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The Ultimate Guide to Walking Meditation

Introduction

Walking meditation is a complement to the sitting meditation style. It is a beginner-friendly style and hence easy to do. It has similar benefits to that of the seated meditation style. The only difference lies in the approach. It is a part of many traditions, such as Buddhism, Daoism, etc., since ancient times.

In this article, we will discuss the definition, benefits, and types of walking meditation.

The ultimate guide to walking meditation

The ultimate guide to walking meditation

Definition of Walking Meditation

Walking meditation is entirely different from your regular walk. You walk slowly than normal walk and focus on your breathing. It is more of a meditation than walking.

In this style of meditation, your eyes are open, the body is moving, and you have an interaction with the outside world. Since your body is moving, your mind remains in the present state and focus on the body sensations. For this reason, you might find it easy to do as compared to the sitting meditation style.

Walking Meditation Guidelines

Here are a few guidelines you must follow irrespective of the style of walking meditation you choose to do:

Place: You can practice walking meditation in your backyard also. But, if you prefer doing it outside, then select a place that is away from high traffic, is less populated, slightly narrow, and safe. It is necessary to avoid distractions from the surroundings and focus your mind.

Duration: Practice it for at least 20 minutes. You are moving and do not feel the discomfort of sitting practice. So, you can do it for a longer duration.

Walking speed: Do not walk fast. Do it slowly and maintain a constant speed. If your mind is not able to focus, then walk slowly, till you can stay in the present moment and focus on each step.

Attention: Before beginning, spend a few minutes standing and doing deep breathing exercises.

Your feet should be hip-width apart and weight evenly balanced on both feet. Be in a stable state with the ground. Take deep breaths, and with your eyes closed, experience the sensations that take place in your body starting from the feet.

Style: There are many types of standing meditations. Choose the one that suits you the most.

Ability to re-focus: Walking meditation is no different from the seated one when it comes to losing your focus during the session. So, whenever your mind starts wandering, try to bring back your attention to walking and breathing. Enjoy the process by being in the present.

Benefits of Walking Meditation

  • Your mind’s ability to focus increases, and that has a positive effect on your daily activities.
  • While doing seated meditation of longer duration, sometimes you feel lethargic whereas, walking meditation help to overcome it and replenish your body.
  • The best time to do walking meditation is after meals, upon waking up, or after a long session of sitting meditation. Sometimes it is more relaxing than sitting meditation. Another benefit is that it strengthens the body and build up stamina. It also helps to fight anxiety and stress disorders.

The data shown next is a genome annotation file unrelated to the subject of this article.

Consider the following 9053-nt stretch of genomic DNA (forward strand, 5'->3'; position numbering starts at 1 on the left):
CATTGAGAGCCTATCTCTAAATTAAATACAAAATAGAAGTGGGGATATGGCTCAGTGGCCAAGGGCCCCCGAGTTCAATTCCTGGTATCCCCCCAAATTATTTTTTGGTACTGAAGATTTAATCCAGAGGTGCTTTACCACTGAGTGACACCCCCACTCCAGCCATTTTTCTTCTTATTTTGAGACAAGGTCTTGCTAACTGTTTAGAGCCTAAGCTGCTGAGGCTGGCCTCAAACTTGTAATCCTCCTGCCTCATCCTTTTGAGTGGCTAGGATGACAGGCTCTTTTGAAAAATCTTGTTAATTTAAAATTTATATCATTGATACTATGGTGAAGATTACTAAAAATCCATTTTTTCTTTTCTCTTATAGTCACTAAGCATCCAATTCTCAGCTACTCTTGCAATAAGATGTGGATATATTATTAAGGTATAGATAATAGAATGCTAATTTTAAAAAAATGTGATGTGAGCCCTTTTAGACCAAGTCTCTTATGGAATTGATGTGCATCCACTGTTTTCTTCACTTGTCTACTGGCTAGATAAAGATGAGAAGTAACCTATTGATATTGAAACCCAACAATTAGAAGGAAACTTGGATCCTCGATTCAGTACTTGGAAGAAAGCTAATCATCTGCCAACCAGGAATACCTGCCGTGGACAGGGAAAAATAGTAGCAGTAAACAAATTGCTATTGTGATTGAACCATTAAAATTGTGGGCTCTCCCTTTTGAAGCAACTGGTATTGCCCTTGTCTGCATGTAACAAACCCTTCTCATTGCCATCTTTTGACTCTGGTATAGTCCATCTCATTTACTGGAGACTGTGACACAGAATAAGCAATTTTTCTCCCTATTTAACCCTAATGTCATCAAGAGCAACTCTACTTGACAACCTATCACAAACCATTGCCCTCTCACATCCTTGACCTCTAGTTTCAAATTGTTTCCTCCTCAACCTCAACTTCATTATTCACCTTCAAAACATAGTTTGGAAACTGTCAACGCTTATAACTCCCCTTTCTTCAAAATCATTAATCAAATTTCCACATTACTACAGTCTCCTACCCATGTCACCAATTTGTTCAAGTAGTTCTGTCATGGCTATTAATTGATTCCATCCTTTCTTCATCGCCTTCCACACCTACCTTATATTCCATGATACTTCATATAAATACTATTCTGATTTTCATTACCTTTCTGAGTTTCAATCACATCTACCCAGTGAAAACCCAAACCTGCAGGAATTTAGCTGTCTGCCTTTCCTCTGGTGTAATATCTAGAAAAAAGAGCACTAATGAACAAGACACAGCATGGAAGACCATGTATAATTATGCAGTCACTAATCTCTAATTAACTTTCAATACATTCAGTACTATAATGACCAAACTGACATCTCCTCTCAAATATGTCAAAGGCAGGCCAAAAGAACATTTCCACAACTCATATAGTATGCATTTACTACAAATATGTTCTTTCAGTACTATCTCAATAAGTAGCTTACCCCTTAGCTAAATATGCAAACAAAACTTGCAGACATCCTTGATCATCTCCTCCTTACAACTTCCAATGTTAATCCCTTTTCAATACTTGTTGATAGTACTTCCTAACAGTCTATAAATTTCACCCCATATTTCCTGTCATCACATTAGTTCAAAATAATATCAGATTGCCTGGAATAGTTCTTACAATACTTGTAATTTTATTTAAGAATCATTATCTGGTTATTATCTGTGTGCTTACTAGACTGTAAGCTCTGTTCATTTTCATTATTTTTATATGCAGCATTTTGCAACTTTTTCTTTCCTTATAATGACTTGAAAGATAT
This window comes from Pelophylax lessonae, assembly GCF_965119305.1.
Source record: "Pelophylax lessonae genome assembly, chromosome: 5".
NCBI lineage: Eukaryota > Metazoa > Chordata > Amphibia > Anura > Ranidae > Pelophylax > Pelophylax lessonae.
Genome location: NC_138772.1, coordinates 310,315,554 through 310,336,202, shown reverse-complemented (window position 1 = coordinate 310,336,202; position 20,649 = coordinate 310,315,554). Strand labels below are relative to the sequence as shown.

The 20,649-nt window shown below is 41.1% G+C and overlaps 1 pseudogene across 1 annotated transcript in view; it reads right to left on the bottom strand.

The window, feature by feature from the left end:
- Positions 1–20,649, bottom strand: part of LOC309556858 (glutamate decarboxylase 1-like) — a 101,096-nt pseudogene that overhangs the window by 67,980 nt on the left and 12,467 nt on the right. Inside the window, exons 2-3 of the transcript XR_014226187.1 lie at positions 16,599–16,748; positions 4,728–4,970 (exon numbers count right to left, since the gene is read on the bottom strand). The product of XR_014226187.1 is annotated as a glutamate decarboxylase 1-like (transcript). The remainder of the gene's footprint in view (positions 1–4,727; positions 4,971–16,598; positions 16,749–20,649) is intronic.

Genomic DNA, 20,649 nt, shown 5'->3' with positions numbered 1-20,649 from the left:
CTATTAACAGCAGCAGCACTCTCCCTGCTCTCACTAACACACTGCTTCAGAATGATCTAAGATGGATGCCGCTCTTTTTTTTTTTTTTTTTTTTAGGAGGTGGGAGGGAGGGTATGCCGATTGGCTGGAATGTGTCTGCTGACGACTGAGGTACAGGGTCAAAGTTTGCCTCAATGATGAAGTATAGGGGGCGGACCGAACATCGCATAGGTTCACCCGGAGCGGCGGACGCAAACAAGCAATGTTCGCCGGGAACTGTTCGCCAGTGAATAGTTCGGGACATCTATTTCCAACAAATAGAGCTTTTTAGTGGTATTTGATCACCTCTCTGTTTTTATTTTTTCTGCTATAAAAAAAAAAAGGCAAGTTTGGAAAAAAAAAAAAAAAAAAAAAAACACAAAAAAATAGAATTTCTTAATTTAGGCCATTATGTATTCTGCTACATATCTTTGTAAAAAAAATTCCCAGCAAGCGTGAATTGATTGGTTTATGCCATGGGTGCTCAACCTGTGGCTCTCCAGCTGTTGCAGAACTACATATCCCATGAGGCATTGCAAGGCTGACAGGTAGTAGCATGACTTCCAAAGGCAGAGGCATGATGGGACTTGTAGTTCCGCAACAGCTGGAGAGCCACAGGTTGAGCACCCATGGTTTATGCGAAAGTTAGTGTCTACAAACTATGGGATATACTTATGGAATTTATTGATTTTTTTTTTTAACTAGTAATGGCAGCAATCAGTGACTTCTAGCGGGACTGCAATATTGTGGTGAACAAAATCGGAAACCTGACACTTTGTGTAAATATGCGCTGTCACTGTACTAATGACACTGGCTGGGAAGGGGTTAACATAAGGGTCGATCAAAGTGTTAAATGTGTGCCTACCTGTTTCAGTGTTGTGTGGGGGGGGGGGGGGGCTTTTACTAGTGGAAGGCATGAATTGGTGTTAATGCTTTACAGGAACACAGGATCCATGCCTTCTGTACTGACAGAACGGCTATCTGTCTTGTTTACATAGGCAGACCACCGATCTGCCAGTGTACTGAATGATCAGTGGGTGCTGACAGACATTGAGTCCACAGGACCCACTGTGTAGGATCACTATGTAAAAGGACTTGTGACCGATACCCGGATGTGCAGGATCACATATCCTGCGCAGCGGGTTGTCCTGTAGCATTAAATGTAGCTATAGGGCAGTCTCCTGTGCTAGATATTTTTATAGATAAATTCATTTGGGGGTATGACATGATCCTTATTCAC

Types of Walking Meditation

Theravada – It is an essential part of Buddhist traditional mental training and lifestyle. The monks develop concentration by walking long hours. The duration of waking can go up to fifteen hours per day.

Zen or Kinhin - In Japanese tradition, you do it by moving in a room in a clockwise direction with a specific posture. It is done between the sitting meditation sessions.

Thich Nhat Hanh – Vietnamese monk simplified the walking meditation style in modern Buddhist practice. It uses the power of positive affirmations to produce a focused mental state.

Mindfulness – It is a form of traditional Buddhist meditation. In this, you experience the various sensations while walking and keep yourself engaged in the process.

Daoist – It is a part of Chinese tradition where some focus on physical health, some use visualization techniques to calm the mind, and some do it in a freeform manner.

Conclusion

Walking meditation is used in various traditions and spiritual practices as a means to improve physical health and train the mind.

So, which style should you practice?

If you are not practicing walking meditation, then you can experiment and select a style according to your needs.

Have you ever practiced walking meditation?

If yes, share your views in the comments below.

This content is accurate and true to the best of the author’s knowledge and is not meant to substitute for formal and individualized advice from a qualified professional.

© 2020 Preeti Shah

Comments

Preeti Shah (author) from Delhi on December 04, 2020:

Thank you Sir.

Preeti Shah (author) from Delhi on December 04, 2020:

Thank you so much!

Adrienne Farricelli on December 04, 2020:

I like the idea of doing meditation walking and it's so interesting to see that there are various versions of it.

Umesh Chandra Bhatt from Kharghar, Navi Mumbai, India on December 03, 2020:

Good work Preeti. Keep it up. God bless you.

Preeti Shah (author) from Delhi on December 03, 2020:

Thanks Amit for writing a positive comment.

It motivates me to keep writing articles that help people.

Amit Masih from Jaipur, India on December 03, 2020:

Such beautiful information! It will definitely help us in our meditation life. Always love to read your articles. Looking forward to the next one…

Preeti Shah (author) from Delhi on December 03, 2020:

Thanks Vikram.

I am happy that you find it interesting.

Yes, this is a different from usual meditation style.

Vikram Brahma from Assam, India on December 03, 2020:

Oh, my friend, I was not aware of this form of meditation. But I think I use them often, unknowingly. Regarding Theravada form of meditation, I am surprised to know that they walk for fifteen hours. WoW!. Thanks for sharing such information.